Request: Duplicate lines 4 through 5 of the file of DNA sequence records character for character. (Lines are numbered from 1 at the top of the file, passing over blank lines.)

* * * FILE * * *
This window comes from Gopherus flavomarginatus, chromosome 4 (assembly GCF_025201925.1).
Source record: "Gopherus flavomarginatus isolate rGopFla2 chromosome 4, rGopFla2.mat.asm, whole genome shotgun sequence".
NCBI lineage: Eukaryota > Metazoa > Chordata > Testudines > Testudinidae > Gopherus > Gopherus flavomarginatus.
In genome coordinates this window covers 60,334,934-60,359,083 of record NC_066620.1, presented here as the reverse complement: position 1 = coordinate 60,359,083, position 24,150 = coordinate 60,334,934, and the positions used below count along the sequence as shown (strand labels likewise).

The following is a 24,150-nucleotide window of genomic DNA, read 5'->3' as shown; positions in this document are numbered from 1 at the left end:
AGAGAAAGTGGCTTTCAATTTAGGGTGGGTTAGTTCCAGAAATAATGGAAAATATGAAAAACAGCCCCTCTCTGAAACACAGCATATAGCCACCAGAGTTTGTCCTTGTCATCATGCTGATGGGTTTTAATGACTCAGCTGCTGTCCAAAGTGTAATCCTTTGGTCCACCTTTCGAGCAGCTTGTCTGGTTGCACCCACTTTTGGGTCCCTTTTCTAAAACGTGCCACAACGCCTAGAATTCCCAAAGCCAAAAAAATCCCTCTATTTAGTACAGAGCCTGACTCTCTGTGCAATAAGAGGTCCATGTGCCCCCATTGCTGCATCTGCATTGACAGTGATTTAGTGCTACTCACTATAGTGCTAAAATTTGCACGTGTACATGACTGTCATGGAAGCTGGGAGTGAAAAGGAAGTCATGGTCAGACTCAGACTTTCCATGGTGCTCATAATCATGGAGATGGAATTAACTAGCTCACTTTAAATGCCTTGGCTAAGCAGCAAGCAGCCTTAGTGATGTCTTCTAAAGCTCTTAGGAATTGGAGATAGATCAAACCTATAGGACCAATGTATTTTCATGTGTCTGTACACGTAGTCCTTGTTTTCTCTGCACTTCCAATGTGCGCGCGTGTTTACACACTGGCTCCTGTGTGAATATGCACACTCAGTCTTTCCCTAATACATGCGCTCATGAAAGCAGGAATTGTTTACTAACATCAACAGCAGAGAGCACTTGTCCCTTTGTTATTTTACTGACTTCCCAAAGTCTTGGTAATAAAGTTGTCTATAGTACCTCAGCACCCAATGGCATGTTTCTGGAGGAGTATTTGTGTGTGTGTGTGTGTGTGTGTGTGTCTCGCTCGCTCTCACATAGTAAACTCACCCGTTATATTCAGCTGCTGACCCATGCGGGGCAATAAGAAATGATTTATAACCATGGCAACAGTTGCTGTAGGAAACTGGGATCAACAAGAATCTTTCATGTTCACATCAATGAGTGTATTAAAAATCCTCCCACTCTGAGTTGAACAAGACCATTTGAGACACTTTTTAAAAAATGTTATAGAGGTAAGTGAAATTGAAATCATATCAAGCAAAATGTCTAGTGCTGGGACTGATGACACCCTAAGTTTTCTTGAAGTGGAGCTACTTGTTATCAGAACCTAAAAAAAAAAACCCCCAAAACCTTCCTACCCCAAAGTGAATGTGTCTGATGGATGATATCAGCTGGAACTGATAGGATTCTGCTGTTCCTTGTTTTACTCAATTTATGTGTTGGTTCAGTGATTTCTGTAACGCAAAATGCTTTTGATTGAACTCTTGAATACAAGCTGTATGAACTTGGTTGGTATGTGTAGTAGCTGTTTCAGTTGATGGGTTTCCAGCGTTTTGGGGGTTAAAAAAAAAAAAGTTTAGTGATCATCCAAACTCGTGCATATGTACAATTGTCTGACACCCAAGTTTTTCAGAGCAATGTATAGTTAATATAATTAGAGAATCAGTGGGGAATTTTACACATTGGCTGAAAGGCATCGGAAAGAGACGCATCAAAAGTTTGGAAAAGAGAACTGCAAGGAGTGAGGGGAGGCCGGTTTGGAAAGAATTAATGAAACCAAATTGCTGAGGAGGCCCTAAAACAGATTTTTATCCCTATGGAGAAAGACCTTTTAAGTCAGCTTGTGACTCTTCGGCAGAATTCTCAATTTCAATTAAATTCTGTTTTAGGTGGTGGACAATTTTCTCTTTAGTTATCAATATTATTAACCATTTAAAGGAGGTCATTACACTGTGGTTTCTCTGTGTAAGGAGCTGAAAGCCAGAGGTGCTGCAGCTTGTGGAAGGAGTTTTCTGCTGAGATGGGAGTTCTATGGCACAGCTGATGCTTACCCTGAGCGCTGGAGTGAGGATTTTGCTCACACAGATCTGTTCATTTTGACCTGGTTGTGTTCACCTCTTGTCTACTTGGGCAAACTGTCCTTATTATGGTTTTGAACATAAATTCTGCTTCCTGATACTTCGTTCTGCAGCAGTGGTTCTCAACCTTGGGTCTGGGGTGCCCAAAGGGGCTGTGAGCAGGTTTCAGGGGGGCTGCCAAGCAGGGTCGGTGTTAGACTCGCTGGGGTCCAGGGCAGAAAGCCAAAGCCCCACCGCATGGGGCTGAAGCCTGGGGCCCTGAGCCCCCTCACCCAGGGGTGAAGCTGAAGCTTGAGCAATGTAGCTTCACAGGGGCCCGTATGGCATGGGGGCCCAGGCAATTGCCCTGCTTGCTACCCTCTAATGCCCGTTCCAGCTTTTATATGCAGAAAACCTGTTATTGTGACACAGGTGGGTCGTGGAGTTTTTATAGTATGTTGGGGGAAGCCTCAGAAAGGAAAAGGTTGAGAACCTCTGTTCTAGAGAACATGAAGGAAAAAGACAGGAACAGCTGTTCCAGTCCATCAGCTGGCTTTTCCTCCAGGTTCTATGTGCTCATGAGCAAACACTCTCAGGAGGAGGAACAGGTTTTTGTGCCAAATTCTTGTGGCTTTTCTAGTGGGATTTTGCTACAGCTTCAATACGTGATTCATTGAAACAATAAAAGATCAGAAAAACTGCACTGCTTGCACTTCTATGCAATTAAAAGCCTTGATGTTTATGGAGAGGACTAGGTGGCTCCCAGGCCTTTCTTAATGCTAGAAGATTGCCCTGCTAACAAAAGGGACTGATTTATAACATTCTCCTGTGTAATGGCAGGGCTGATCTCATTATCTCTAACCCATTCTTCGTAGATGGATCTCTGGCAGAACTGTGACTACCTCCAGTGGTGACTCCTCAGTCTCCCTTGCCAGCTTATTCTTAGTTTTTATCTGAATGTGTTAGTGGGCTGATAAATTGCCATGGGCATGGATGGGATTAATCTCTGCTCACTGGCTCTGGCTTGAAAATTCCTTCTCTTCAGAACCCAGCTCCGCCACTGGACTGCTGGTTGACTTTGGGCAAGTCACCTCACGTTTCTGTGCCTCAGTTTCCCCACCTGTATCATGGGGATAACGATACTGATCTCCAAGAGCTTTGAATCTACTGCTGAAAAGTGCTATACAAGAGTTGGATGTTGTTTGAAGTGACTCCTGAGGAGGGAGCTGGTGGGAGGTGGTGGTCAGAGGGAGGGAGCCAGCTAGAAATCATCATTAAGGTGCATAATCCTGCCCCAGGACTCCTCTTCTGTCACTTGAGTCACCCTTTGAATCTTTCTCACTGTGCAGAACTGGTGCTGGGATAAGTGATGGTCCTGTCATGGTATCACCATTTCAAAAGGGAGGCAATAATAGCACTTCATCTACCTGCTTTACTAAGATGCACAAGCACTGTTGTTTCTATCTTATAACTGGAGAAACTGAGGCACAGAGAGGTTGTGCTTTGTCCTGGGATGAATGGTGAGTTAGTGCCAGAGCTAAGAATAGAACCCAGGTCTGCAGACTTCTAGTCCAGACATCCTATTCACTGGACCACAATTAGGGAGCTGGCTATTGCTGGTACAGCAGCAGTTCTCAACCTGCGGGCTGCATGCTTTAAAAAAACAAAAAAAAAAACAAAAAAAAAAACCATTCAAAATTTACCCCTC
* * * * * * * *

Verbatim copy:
In genome coordinates this window covers 60,334,934-60,359,083 of record NC_066620.1, presented here as the reverse complement: position 1 = coordinate 60,359,083, position 24,150 = coordinate 60,334,934, and the positions used below count along the sequence as shown (strand labels likewise).

The following is a 24,150-nucleotide window of genomic DNA, read 5'->3' as shown; positions in this document are numbered from 1 at the left end: